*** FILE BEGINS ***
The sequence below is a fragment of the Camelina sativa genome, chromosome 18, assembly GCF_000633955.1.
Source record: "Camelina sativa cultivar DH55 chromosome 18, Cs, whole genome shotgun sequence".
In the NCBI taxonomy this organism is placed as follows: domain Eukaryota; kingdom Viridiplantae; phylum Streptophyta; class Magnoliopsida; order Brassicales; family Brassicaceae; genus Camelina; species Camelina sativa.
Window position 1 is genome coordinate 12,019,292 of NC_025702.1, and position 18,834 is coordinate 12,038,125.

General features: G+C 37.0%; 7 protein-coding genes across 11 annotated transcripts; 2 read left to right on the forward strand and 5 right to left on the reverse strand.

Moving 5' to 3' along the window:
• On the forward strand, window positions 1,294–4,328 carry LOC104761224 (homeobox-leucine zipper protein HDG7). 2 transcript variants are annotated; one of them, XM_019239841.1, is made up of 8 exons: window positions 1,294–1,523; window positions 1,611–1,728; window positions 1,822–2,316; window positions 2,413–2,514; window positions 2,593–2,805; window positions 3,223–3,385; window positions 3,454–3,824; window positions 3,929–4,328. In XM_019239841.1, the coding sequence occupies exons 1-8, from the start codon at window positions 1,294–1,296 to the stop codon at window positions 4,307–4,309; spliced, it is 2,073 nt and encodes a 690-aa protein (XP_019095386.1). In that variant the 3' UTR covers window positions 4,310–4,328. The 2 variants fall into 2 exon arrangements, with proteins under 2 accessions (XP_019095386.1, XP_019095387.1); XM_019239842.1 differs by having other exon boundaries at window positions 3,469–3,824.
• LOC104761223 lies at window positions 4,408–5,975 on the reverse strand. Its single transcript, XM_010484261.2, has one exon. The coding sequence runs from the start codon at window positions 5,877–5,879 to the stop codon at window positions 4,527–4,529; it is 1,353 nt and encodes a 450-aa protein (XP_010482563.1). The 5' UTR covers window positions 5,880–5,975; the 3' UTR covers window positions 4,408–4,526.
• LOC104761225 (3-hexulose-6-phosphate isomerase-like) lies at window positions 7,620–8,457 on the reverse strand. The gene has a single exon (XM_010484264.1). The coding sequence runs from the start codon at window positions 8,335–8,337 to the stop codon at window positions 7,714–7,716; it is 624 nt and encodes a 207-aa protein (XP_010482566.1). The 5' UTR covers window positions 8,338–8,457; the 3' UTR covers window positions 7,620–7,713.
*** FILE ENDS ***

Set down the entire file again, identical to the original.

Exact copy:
The sequence below is a fragment of the Camelina sativa genome, chromosome 18, assembly GCF_000633955.1.
Source record: "Camelina sativa cultivar DH55 chromosome 18, Cs, whole genome shotgun sequence".
In the NCBI taxonomy this organism is placed as follows: domain Eukaryota; kingdom Viridiplantae; phylum Streptophyta; class Magnoliopsida; order Brassicales; family Brassicaceae; genus Camelina; species Camelina sativa.
Window position 1 is genome coordinate 12,019,292 of NC_025702.1, and position 18,834 is coordinate 12,038,125.

General features: G+C 37.0%; 7 protein-coding genes across 11 annotated transcripts; 2 read left to right on the forward strand and 5 right to left on the reverse strand.

Moving 5' to 3' along the window:
• On the forward strand, window positions 1,294–4,328 carry LOC104761224 (homeobox-leucine zipper protein HDG7). 2 transcript variants are annotated; one of them, XM_019239841.1, is made up of 8 exons: window positions 1,294–1,523; window positions 1,611–1,728; window positions 1,822–2,316; window positions 2,413–2,514; window positions 2,593–2,805; window positions 3,223–3,385; window positions 3,454–3,824; window positions 3,929–4,328. In XM_019239841.1, the coding sequence occupies exons 1-8, from the start codon at window positions 1,294–1,296 to the stop codon at window positions 4,307–4,309; spliced, it is 2,073 nt and encodes a 690-aa protein (XP_019095386.1). In that variant the 3' UTR covers window positions 4,310–4,328. The 2 variants fall into 2 exon arrangements, with proteins under 2 accessions (XP_019095386.1, XP_019095387.1); XM_019239842.1 differs by having other exon boundaries at window positions 3,469–3,824.
• LOC104761223 lies at window positions 4,408–5,975 on the reverse strand. Its single transcript, XM_010484261.2, has one exon. The coding sequence runs from the start codon at window positions 5,877–5,879 to the stop codon at window positions 4,527–4,529; it is 1,353 nt and encodes a 450-aa protein (XP_010482563.1). The 5' UTR covers window positions 5,880–5,975; the 3' UTR covers window positions 4,408–4,526.
• LOC104761225 (3-hexulose-6-phosphate isomerase-like) lies at window positions 7,620–8,457 on the reverse strand. The gene has a single exon (XM_010484264.1). The coding sequence runs from the start codon at window positions 8,335–8,337 to the stop codon at window positions 7,714–7,716; it is 624 nt and encodes a 207-aa protein (XP_010482566.1). The 5' UTR covers window positions 8,338–8,457; the 3' UTR covers window positions 7,620–7,713.